}
}

The Response class - Java model of HTTP response in JSON format:

public final class Response {

    final Child child = new Child(); (1)

    final List<Integer> values = List.of(25, 50, 75, 100); (2)

    final String string = "text"; (3)

    final Integer integer = 10; (4)

    final BigDecimal decimal = new BigDecimal("0.1234"); (5)

    final Boolean logical = true; (6)
}
1 Nested JSON object.
2 JSON numeric array.
3 String data type.
4 Integer numeric data type.
5 Floating-point numeric data type.
6 Logical data type.

The Child class - Java model of the nested JSON object:

public final class Child {

    final Integer integer = 20;
}

For simplicity, each response model field is immediately initialized with test data.

As a result, the microservice returns the following JSON object:

{
  "child": {
    "integer": 20
  },
  "values": [
    25,
    50,
    75,
    100
  ],
  "string": "text",
  "integer": 10,
  "decimal": 0.1234,
  "logical": true
}

While writing REST-based microservice test or integration test, it is necessary to compare the expected JSON response with the one returned by REST-based microservice. (The response returned by the microservice is available through the ClientHttpResponse.getBody()method):

@RxMicroRestBasedMicroServiceTest(MicroService.class)
final class MicroServiceTest {
    //..
    @Test
    void Should_return_Response() {
        final ClientHttpResponse response = httpClient.get("/").join();
        final Object actualBody = response.getBody(); (1)
        // ...
    }
}
1 The ClientHttpResponse.getBody() method returns the HTTP response body. Since the REST-based microservice returns a JSON object, this method returns the result as the java.util.Map<String, Object> object.

Therefore, to compare JSON objects, You need to create the java.util.Map<String, Object> object containing the expected properties of the JSON object:

@RxMicroRestBasedMicroServiceTest(MicroService.class)
final class MicroServiceTest {
    //..
    @Test
    void Should_return_Response() {
        final ClientHttpResponse response = httpClient.get("/").join();
        final Object actualBody = response.getBody(); (1)
        final Object expectedBody = Stream.of(
                Map.entry("child", Map.of(
                        "integer", new io.rxmicro.json.JsonNumber("20")
                )),
                Map.entry("values", List.of(
                        new io.rxmicro.json.JsonNumber("25"),
                        new io.rxmicro.json.JsonNumber("50"),
                        new io.rxmicro.json.JsonNumber("75"),
                        new io.rxmicro.json.JsonNumber("100")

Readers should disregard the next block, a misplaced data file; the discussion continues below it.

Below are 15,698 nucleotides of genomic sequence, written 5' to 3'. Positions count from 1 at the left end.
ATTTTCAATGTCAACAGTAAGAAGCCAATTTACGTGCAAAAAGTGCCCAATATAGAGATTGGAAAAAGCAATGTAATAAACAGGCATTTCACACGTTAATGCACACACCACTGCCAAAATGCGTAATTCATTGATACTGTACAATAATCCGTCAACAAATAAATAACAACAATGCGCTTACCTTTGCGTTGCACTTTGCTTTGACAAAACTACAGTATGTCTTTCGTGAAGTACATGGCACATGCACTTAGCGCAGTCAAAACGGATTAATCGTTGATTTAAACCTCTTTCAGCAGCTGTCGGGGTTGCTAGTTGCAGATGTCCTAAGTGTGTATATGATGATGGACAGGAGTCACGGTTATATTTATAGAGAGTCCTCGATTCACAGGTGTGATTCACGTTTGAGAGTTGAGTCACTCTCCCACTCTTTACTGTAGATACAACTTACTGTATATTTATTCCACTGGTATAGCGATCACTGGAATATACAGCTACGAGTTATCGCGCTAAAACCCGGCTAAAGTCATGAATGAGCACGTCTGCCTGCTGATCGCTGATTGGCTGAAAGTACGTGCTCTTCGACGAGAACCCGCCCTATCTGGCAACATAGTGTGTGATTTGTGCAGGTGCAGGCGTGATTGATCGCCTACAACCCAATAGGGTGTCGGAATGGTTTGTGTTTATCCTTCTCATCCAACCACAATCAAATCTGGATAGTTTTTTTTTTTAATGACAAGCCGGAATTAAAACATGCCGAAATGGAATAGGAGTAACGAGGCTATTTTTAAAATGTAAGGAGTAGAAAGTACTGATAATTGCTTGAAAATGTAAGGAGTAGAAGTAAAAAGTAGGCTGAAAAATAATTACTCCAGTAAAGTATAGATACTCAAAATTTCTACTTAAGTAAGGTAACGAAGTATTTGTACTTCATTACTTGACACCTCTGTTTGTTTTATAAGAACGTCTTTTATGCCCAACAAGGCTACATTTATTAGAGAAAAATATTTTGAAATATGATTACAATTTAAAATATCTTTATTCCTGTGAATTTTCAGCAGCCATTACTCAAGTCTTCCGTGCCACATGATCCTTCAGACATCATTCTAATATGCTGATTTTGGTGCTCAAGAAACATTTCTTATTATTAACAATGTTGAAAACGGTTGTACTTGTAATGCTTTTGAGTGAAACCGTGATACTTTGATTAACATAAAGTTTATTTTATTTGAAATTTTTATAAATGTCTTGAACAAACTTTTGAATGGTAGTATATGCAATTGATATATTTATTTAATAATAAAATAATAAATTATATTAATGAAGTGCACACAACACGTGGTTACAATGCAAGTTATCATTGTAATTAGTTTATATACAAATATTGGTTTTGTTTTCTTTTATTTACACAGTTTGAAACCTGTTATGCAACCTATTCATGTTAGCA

)),
                Map.entry("string", "text"),
                Map.entry("integer", new io.rxmicro.json.JsonNumber("10")),
                Map.entry("decimal", new io.rxmicro.json.JsonNumber("0.1234")),
                Map.entry("logical", true)
        ).collect(Collectors.toMap(
                Map.Entry::getKey,
                Map.Entry::getValue,
                (u, v) -> u, LinkedHashMap::new
        )); (2)
        assertEquals(expectedBody, actualBody); (3)
    }
}
1 A JSON object returned by microservice.
2 Expected JSON object.
3 Comparison of JSON objects using the java.lang.Object.equals() method.

According to the JSON specification, the property order in JSON object is undefined.

Thus, the following JSON objects:

{
    "firstname" : "David",
    "lastname" : "Smith"
}

and

{
    "lastname" : "Smith",
    "firstname" : "David"
}

are considered to be the same.

The RxMicro framework always arranges JSON object properties!

Thus, the order of JSON properties always corresponds to the order of fields in the Java model!

This allows You to compare JSON objects in the form of java.util.Map<String, Object> using the java.lang.Object.equals() method.

If Your microservice returns the JSON object with unordered properties, use JsonFactory.orderedJsonObject(Object jsonObject) method to sort properties before comparison!

For convenient creation of the expected JSON object, it is recommended to use the JsonFactory utility class. This class arranges JSON properties and automatically converts all java.lang.Number types into the io.rxmicro.json.JsonNumber type:

@RxMicroRestBasedMicroServiceTest(MicroService.class)
final class MicroServiceTest {

    private BlockingHttpClient blockingHttpClient;

    @Test
    void Should_return_Response() {
        final ClientHttpResponse response = blockingHttpClient.get("/");

        final Object actualBody = response.getBody(); (1)
        final Object expectedBody = jsonObject(
                "child", jsonObject("integer", 20), (4)
                "values", jsonArray(25, 50, 75, 100),   (5)
                "string", "text",
                "integer", 10,
                "decimal", new BigDecimal("0.1234"),
                "logical", true
        ); (2)
        assertEquals(expectedBody, actualBody); (3)
    }
}
1 A JSON object returned by microservice.
2 Expected JSON object.
3 Comparison of JSON objects using the java.lang.Object.equals() method.
4 To create JSON object, it is recommended to use the JsonFactory.jsonObject method.
5 To create JSON array, it is recommended to use the JsonFactory.jsonArray method.

The ClientHttpResponse interface besides body() method also contains bodyAsBytes() and bodyAsString() ones.